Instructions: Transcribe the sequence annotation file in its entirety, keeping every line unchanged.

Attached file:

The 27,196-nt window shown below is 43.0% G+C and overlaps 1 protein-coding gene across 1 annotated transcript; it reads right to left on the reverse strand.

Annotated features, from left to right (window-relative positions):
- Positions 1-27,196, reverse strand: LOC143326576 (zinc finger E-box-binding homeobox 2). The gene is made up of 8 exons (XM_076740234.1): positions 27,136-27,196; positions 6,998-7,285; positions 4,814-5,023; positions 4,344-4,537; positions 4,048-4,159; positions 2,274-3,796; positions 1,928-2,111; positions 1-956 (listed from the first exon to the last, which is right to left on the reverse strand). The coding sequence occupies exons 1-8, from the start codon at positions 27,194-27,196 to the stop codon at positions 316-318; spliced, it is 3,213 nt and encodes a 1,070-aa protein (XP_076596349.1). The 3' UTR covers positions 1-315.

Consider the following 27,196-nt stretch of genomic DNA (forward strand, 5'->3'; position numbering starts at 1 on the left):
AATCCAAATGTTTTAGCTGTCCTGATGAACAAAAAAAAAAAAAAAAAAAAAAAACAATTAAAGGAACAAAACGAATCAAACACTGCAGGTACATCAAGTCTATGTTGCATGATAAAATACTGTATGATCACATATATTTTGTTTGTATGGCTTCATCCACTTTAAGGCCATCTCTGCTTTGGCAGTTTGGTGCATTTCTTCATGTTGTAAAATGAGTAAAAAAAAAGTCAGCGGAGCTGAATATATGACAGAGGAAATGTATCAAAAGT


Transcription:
The 27,196-nt window shown below is 43.0% G+C and overlaps 1 protein-coding gene across 1 annotated transcript; it reads right to left on the reverse strand.

Annotated features, from left to right (window-relative positions):
- Positions 1-27,196, reverse strand: LOC143326576 (zinc finger E-box-binding homeobox 2). The gene is made up of 8 exons (XM_076740234.1): positions 27,136-27,196; positions 6,998-7,285; positions 4,814-5,023; positions 4,344-4,537; positions 4,048-4,159; positions 2,274-3,796; positions 1,928-2,111; positions 1-956 (listed from the first exon to the last, which is right to left on the reverse strand). The coding sequence occupies exons 1-8, from the start codon at positions 27,194-27,196 to the stop codon at positions 316-318; spliced, it is 3,213 nt and encodes a 1,070-aa protein (XP_076596349.1). The 3' UTR covers positions 1-315.

Consider the following 27,196-nt stretch of genomic DNA (forward strand, 5'->3'; position numbering starts at 1 on the left):
AATCCAAATGTTTTAGCTGTCCTGATGAACAAAAAAAAAAAAAAAAAAAAAAAACAATTAAAGGAACAAAACGAATCAAACACTGCAGGTACATCAAGTCTATGTTGCATGATAAAATACTGTATGATCACATATATTTTGTTTGTATGGCTTCATCCACTTTAAGGCCATCTCTGCTTTGGCAGTTTGGTGCATTTCTTCATGTTGTAAAATGAGTAAAAAAAAAGTCAGCGGAGCTGAATATATGACAGAGGAAATGTATCAAAAGT